This is a beautiful secondary road that runs between two mountain ranges and joins the main road again at Kaikoura. This town (the name means Food – Crayfish), is famous for its crayfish which you can buy fresh and cooked from roadside stalls for around $10. Restaurants in Auckland charge $50 and don’t ask what they pay in Japan. The local Maori have turned their circumstances around here by developing whale watching tours. This coastline in one of the richest for animal life with New Zealand fur seals which can be seen from the road basking on the rocks, sperm and other whales migrate here to feed, and dolphins abound due to the plentiful supply of fish and seafood.
The mountains including 2600m Mt Manakau seem to rise straight out of the sea here and the seabed falls to 3km just off the coast. After a short break, we followed the coastline north towards Picton, and the unseasonal storms that had come in from the North Pacific Ocean had started. We were buffeted by very strong winds but fortunately no rain. At last we arrive in Picton at about 7:30, very tired and in my case, without a headlight.
The next morning we boarded the Bluebridge Ferry to Wellington on the North Island. As I don’t travel well on the sea and there were strong winds on Cook Strait, I was very nervous about the voyage. I put Scopoderm patches behind my ears to control my nausea but I was still not confident. Sure enough, once we left the calm of the Marlborough Sounds, the sea was a washing machine with 6m swells coming from the north. A miracle happened – I was fine and everyone else was sick or near to it. However we were all very glad to reach the relative calm of Wellington Harbour. We got off the ferry and headed north with the intention of staying at Greytown in the Wairarapa region, about 100km north of Wellington. We had lunch there but decided as rain was forecast, to make progress towards Hawkes Bay which has a reputation for good weather. The rain became heavy and constant and we finally gave up in Waipukurau. The riding gear I was wearing was BMW Gortex touring gear, probably the best you can buy for these conditions, but they were leaking badly by now and the hot spa at the motel was enjoyed.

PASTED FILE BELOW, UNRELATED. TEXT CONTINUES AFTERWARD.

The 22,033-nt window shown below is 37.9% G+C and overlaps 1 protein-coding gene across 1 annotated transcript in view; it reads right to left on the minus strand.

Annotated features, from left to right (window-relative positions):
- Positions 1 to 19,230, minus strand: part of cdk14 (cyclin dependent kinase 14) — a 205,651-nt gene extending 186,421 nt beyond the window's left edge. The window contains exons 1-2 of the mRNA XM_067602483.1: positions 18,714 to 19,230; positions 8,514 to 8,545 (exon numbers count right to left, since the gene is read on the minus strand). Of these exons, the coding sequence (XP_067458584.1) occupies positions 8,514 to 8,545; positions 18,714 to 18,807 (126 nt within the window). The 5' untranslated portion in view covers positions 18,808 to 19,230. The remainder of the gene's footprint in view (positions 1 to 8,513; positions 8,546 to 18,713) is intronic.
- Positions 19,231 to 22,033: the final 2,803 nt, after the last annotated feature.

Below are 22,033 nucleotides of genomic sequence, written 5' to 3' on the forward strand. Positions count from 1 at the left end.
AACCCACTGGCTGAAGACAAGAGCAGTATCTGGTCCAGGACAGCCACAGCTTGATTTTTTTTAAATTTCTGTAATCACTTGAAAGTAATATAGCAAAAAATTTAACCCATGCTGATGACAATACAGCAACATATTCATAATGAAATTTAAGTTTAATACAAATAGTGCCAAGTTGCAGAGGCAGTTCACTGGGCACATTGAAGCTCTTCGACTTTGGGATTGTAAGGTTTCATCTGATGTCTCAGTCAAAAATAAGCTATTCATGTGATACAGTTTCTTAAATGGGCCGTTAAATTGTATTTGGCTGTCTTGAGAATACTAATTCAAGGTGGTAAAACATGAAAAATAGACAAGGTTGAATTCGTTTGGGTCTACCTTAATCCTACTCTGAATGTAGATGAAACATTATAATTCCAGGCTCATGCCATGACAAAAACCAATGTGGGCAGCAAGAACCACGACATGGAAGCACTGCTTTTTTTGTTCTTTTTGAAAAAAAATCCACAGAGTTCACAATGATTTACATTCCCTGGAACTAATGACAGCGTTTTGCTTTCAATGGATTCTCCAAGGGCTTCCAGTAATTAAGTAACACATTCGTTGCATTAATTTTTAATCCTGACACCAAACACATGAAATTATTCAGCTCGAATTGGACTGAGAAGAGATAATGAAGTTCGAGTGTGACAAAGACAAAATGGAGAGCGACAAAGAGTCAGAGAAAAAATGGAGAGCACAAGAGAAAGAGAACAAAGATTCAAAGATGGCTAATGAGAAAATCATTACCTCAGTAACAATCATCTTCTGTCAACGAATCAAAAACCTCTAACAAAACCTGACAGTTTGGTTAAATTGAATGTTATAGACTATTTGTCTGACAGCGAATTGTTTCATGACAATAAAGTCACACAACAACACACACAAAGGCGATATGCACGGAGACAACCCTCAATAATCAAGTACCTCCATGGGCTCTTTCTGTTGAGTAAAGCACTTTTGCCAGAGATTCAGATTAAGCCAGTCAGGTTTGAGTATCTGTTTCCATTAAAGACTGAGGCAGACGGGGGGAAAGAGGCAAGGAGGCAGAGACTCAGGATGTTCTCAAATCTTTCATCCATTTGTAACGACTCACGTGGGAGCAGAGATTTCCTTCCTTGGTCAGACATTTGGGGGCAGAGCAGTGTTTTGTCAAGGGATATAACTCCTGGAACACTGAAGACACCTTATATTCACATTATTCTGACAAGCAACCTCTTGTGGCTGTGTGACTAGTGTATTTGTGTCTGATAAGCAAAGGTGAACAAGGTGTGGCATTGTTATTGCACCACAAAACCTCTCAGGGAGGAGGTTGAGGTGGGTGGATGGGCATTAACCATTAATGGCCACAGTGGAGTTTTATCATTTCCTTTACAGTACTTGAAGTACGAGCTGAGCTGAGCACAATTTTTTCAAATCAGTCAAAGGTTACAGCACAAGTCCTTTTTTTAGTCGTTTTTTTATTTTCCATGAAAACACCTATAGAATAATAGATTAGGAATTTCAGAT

It was still raining in the morning and we headed only 100km north to Napier, a provincial city in the Hawkes Bay that was destroyed by a 7.8 Ms earthquake in 1931, and rebuilt in the Art Deco architectural style of the day. Now people travel from around the world to see this unusual city. We stayed in the Scenic Circle Hotel to dry out and to be able to walk around the city without needing our wet weather riding gear which was still sopping wet.
On any other trip, we perhaps would have taken more time and wandered around the coastline (East Cape was mentioned) but as we were wet and uncomfortable, and the weather was not going to get better, we decided to make a bee-line for home. We stopped for a break at Tamahere near Hamilton, where Tig and Marianne live, then continued home to Auckland in torrential rain. It took our gear a week to dry out.
The rain was very unusual for March which is perhaps the best month for weather in New Zealand, and we certainly had perfect weather in the South Island, but the North Island was a challenge to remember. However, in spite of that, it somehow added to the experience and the trip will go down as one of the greats. We had totally enjoyed our time with Tig and Marianne, riding with my brother Ross for the first time was memorable, and the riding in the South Island was as good as it gets. We had ridden around 3,000 km in 14 days, which is quite manageable.
Now we’re planning for another ride. Justin rode his newly restored Ducati MHR to a Ducati conference at Hanmer Springs the week after we were there, and I know Jono and Andre would enjoy it as well. So here’s to the next South Island trip together. Invercargill or bust.